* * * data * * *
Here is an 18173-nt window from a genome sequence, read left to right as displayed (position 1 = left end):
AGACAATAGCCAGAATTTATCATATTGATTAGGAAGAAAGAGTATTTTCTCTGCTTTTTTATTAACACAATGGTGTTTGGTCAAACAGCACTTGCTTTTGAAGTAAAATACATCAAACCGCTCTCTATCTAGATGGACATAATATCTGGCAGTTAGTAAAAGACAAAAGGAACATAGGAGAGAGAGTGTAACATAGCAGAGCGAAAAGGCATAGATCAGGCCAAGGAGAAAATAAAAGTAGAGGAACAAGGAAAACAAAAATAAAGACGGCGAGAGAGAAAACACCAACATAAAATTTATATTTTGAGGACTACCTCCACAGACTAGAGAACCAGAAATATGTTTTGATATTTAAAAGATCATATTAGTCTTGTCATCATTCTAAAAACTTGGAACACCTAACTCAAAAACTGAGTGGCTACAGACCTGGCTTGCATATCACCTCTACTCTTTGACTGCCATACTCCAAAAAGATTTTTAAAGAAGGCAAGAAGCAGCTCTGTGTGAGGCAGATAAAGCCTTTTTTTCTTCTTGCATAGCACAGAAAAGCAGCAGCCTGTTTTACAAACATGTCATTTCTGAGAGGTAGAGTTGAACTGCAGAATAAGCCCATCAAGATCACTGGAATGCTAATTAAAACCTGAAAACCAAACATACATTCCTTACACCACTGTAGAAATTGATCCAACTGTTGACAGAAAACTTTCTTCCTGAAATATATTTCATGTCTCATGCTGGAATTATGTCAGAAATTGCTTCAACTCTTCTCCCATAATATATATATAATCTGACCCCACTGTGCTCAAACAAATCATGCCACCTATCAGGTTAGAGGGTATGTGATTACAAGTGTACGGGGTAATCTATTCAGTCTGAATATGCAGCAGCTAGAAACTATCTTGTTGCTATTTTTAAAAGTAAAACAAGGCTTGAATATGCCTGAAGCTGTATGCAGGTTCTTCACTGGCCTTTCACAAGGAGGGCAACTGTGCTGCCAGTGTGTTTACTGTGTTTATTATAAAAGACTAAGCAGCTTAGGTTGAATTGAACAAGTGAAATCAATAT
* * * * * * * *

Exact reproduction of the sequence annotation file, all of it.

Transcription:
Here is an 18173-nt window from a genome sequence, read left to right as displayed (position 1 = left end):
AGACAATAGCCAGAATTTATCATATTGATTAGGAAGAAAGAGTATTTTCTCTGCTTTTTTATTAACACAATGGTGTTTGGTCAAACAGCACTTGCTTTTGAAGTAAAATACATCAAACCGCTCTCTATCTAGATGGACATAATATCTGGCAGTTAGTAAAAGACAAAAGGAACATAGGAGAGAGAGTGTAACATAGCAGAGCGAAAAGGCATAGATCAGGCCAAGGAGAAAATAAAAGTAGAGGAACAAGGAAAACAAAAATAAAGACGGCGAGAGAGAAAACACCAACATAAAATTTATATTTTGAGGACTACCTCCACAGACTAGAGAACCAGAAATATGTTTTGATATTTAAAAGATCATATTAGTCTTGTCATCATTCTAAAAACTTGGAACACCTAACTCAAAAACTGAGTGGCTACAGACCTGGCTTGCATATCACCTCTACTCTTTGACTGCCATACTCCAAAAAGATTTTTAAAGAAGGCAAGAAGCAGCTCTGTGTGAGGCAGATAAAGCCTTTTTTTCTTCTTGCATAGCACAGAAAAGCAGCAGCCTGTTTTACAAACATGTCATTTCTGAGAGGTAGAGTTGAACTGCAGAATAAGCCCATCAAGATCACTGGAATGCTAATTAAAACCTGAAAACCAAACATACATTCCTTACACCACTGTAGAAATTGATCCAACTGTTGACAGAAAACTTTCTTCCTGAAATATATTTCATGTCTCATGCTGGAATTATGTCAGAAATTGCTTCAACTCTTCTCCCATAATATATATATAATCTGACCCCACTGTGCTCAAACAAATCATGCCACCTATCAGGTTAGAGGGTATGTGATTACAAGTGTACGGGGTAATCTATTCAGTCTGAATATGCAGCAGCTAGAAACTATCTTGTTGCTATTTTTAAAAGTAAAACAAGGCTTGAATATGCCTGAAGCTGTATGCAGGTTCTTCACTGGCCTTTCACAAGGAGGGCAACTGTGCTGCCAGTGTGTTTACTGTGTTTATTATAAAAGACTAAGCAGCTTAGGTTGAATTGAACAAGTGAAATCAATAT